The menu at Café Cravings, sister restaurant to Cravings Wine Bar & Grille, is in essence an encyclopedia of classic American cuisine. There are the sandwiches, which run the gamut from crisp BLTs and triple-decker clubs to the sizzling, strawberry-kissed Monte Cristo. There are the soups, which fill sourdough bread bowls, and the rotating selection of quiches. But most impressive has to be the breakfast. The 25-strong selection is served all day, ensuring that even those who wake up late or have their watch on backward get a bite of fluffy, ham-stuffed Denver omelets and apple-walnut pancakes topped with maple butter.
The eight-page dessert menu is no slouch either. Those who call ahead get their pick of whole cakes, tarts, cobblers, pies, cheesecakes, and other sugar-laden delicacies, which they can pick up inside or at the convenient drive-through window.
The baristas at J. Arthur's Coffee strive to cultivate appreciation for artisanal coffee by focusing on unblended coffee with unique characteristics. The shop trades directly with farmers that use sustainable methods, developing relationships with individual coffee-bean producers who are dedicated to distributing high-quality beans that taste magical but don’t sprout into beanstalks. J. Arthur’s blends espresso drinks with whole and 1% milk from Autumnwood Farms, a local family-owned operation that only raises grass-fed cattle. As patrons sip lattes and scarf down house-made sandwiches, live musicians fill the air with soothing tunes.
To find Maui Wowi Hawaiian Coffee & Smoothies, just look for the surfboard hanging in the lowest level of the food court at the Burnsville Center. The aloha spirit permeates everything they do. Smoothie flavors such as mango orange and pina colada evoke the coolness of an island breeze, and top off each tropical drink with a little umbrella. Non-fat yogurt smoothies are all natural and gluten free, and sweetened without corn syrup or refined sugars. Customers needing a caffeinated kick opt for hot or iced coffee brewed drinks from their custom Hawaiian coffees.
Helmed by married couple Tomas and Maria Silva, the vibrantly embellished restaurant (formerly an 800-square-foot storefront) offers an energetic dinner menu dominated by straight-outta-Tenochtitlan tamales, tacos, nachos, and gorditas. An order of stone-ground corn chips and salsa ($2.50) kicks off Cinco de Mayo's 24-hour fiesta with a little edible confetti. You can also indulge your inner wizard with an order of queso fundido molcajete ($7.69), a bubbling stone cauldron filled with asadero cheese to drizzle atop your tacos (add chunks of chorizo, chipotle, habanero, or ham to the mix for $0.35 each). And if the burrito original (filled with your guisado choice or carne asada, beans, rice, lettuce, and cheese, $7.50) isn't big enough, the burro gigante ($13.99)—a two-foot behemoth stuffed with beans, rice, lettuce, tomato, two meat choices, and (it's rumored) a burro—will give you the mind-bending thrill of eating something larger than your own head. Vegetarians can abide by their uneasy peace treaty with chickens by dining on roasted chile poblanos stuffed with cilantro rice and white cheese ($8.79) or vegetable fajitas ($9.25) filled with cactus, onions, bell peppers, and zucchini. By this point, your piñata might be dangerously close to popping, in which case a spoonful of flan ($3.99) or refreshing gelatina ($2.99) make for safe dessert options. But if you don't want to disappoint the blindfolded birthday boys gathering around your bulging stomach with bats, go with the heavenly tres leches cake ($4.25).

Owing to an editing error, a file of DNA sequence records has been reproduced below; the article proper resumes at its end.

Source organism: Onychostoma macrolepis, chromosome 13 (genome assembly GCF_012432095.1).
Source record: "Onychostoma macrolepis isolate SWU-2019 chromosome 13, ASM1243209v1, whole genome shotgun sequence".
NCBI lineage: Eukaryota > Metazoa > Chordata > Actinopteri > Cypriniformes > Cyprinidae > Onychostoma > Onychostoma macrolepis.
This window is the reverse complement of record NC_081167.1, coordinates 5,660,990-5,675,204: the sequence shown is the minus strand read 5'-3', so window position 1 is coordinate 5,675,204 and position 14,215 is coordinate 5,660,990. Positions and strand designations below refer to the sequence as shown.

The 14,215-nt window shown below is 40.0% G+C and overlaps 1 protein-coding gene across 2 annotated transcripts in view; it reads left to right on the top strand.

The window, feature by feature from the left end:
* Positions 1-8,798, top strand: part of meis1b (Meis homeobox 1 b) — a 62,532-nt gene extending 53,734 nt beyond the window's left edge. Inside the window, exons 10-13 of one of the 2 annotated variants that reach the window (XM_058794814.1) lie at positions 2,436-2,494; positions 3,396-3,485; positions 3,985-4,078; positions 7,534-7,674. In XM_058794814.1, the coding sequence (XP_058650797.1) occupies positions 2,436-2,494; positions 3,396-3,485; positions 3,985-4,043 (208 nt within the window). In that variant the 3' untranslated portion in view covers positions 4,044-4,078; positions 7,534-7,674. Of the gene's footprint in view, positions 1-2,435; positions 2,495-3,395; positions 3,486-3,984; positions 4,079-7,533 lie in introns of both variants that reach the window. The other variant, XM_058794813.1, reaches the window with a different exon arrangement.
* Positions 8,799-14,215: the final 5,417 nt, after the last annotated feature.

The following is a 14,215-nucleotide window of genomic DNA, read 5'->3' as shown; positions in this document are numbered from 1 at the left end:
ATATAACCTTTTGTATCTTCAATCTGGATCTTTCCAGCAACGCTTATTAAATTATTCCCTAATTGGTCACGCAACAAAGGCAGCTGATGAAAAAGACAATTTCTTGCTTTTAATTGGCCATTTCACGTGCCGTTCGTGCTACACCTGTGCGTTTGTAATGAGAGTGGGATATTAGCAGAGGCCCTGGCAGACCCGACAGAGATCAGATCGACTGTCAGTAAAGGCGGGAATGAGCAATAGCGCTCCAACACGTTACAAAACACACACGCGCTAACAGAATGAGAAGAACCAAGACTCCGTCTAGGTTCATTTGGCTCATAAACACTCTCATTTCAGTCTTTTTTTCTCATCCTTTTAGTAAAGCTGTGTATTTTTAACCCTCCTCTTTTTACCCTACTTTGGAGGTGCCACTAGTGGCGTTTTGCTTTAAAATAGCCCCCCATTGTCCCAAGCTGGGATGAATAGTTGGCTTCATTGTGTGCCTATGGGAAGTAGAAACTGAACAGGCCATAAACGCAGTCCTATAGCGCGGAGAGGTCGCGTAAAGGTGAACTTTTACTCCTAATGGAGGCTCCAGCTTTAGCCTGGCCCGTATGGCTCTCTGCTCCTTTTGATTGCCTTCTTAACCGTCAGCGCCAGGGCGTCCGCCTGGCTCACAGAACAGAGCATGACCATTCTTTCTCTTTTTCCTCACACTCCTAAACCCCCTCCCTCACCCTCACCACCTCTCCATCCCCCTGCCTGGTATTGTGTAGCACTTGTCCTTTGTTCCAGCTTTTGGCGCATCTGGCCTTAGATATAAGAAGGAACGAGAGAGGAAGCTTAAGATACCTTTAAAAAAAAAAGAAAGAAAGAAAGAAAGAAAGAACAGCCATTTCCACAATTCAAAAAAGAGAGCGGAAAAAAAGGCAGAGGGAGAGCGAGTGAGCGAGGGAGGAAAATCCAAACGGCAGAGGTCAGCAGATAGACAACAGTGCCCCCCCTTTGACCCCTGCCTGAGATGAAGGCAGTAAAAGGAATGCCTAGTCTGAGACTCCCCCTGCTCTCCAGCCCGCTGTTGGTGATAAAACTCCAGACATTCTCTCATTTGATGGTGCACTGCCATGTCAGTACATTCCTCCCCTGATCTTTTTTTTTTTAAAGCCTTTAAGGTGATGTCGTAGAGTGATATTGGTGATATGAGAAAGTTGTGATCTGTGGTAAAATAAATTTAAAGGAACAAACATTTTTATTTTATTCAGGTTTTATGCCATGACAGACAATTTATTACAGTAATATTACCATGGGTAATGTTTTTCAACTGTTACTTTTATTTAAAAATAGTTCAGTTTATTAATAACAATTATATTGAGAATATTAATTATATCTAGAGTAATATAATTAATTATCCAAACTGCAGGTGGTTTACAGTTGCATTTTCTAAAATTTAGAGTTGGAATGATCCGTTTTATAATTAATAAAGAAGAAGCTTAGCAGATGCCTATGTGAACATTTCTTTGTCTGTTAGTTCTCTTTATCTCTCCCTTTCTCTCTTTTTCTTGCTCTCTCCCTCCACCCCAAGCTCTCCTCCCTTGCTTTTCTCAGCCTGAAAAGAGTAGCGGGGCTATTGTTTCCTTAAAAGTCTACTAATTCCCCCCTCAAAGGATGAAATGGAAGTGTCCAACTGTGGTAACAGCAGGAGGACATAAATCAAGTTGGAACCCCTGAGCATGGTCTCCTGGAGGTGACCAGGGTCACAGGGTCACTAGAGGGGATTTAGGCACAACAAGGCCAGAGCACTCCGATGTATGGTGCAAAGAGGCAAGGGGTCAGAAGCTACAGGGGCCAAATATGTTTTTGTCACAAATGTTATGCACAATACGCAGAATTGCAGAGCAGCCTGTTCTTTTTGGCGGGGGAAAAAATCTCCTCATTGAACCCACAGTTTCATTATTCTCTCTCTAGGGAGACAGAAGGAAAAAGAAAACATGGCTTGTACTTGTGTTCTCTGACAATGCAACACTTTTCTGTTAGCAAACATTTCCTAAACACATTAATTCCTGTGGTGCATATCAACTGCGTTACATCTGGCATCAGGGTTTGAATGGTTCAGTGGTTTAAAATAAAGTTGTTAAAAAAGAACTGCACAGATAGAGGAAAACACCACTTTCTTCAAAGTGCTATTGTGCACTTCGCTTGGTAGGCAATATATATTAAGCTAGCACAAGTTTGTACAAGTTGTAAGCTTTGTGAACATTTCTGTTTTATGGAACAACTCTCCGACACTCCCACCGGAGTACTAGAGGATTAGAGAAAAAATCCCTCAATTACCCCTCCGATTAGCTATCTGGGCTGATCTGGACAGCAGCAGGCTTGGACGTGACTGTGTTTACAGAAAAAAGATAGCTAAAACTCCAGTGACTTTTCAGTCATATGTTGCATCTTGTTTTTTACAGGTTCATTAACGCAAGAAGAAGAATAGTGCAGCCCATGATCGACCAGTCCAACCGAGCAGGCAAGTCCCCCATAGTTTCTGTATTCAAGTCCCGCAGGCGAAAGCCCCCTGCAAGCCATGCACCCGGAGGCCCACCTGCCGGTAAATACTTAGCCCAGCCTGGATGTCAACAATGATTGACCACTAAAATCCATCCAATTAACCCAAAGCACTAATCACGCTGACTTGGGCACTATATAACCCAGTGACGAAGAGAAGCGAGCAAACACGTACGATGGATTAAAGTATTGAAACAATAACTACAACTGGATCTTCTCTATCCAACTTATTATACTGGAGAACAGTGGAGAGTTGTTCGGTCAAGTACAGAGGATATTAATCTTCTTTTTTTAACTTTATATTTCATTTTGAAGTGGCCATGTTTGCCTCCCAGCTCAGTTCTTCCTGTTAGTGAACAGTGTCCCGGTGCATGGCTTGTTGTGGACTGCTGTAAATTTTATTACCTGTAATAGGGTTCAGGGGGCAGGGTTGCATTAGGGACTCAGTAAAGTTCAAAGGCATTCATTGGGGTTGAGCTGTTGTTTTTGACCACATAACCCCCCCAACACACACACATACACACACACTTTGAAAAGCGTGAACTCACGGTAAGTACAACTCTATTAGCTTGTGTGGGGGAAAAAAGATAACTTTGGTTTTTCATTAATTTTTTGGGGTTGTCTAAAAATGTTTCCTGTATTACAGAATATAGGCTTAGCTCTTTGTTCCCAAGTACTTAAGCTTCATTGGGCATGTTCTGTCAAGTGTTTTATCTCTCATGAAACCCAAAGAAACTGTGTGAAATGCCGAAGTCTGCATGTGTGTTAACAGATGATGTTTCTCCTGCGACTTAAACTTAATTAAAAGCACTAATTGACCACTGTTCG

Since opening the doors of St. Paul Bagelry & Deli in 2007, sisters and co-owners Dodie Green and Peggy Teed have aspired to improve the lives of their customers with New York–style bagels, frothy smoothies, and freshly roasted coffee. Staffers also dole out stacked sandwiches during breakfast and lunch with piping hot cups of coffee and foamy lattes. For morning meetings and group get-togethers, catering trays can be delivered to your door piled high with scones, bagels, and an audio tape of a rooster crowing.
Scooping out more than 200 varieties of ice cream, The Grand Ole Creamery is prepared to satisfy a plethora of palates. The line to the popular establishment has been known to reach the street during busy hours, but customers may spend the short wait ruminating over which of the rotating cast of 31 icy treats to consume. Each patient and self-reflective patron will be rewarded with a tasty pint (a $6 value) picked from flavors such as the pleasantly cordial sweet cream, a tastefully extroverted birthday cake, or the mysterious and brooding black walnut. Grown-up diners are allowed to save supper for last with any large artisan meal-discs from the pizzeria's menu. Options include a cheese pizza with fresh homemade mozzarella (a $14 value) and up to four toppings ($1 each) can be added; the Three Little Pigs, which is peppered with sausage, pepperoni, and canadian bacon (a $17 value); or a Veggie with white sauce, topped with zucchini, eggplant, shallots, and other ground-grown treats (a $16 value). In addition to receiving gastronomic satisfaction, customers will have their nostrils serenaded by the sweet olfactory tunes of the Creamery's home-baked waffle cones, hand-rolled in the store with a chocolate malt ball buried at the bottom. Pizza is available from 4 to 10 p.m. Monday through Friday and 12 p.m. through 10 p.m. on weekends.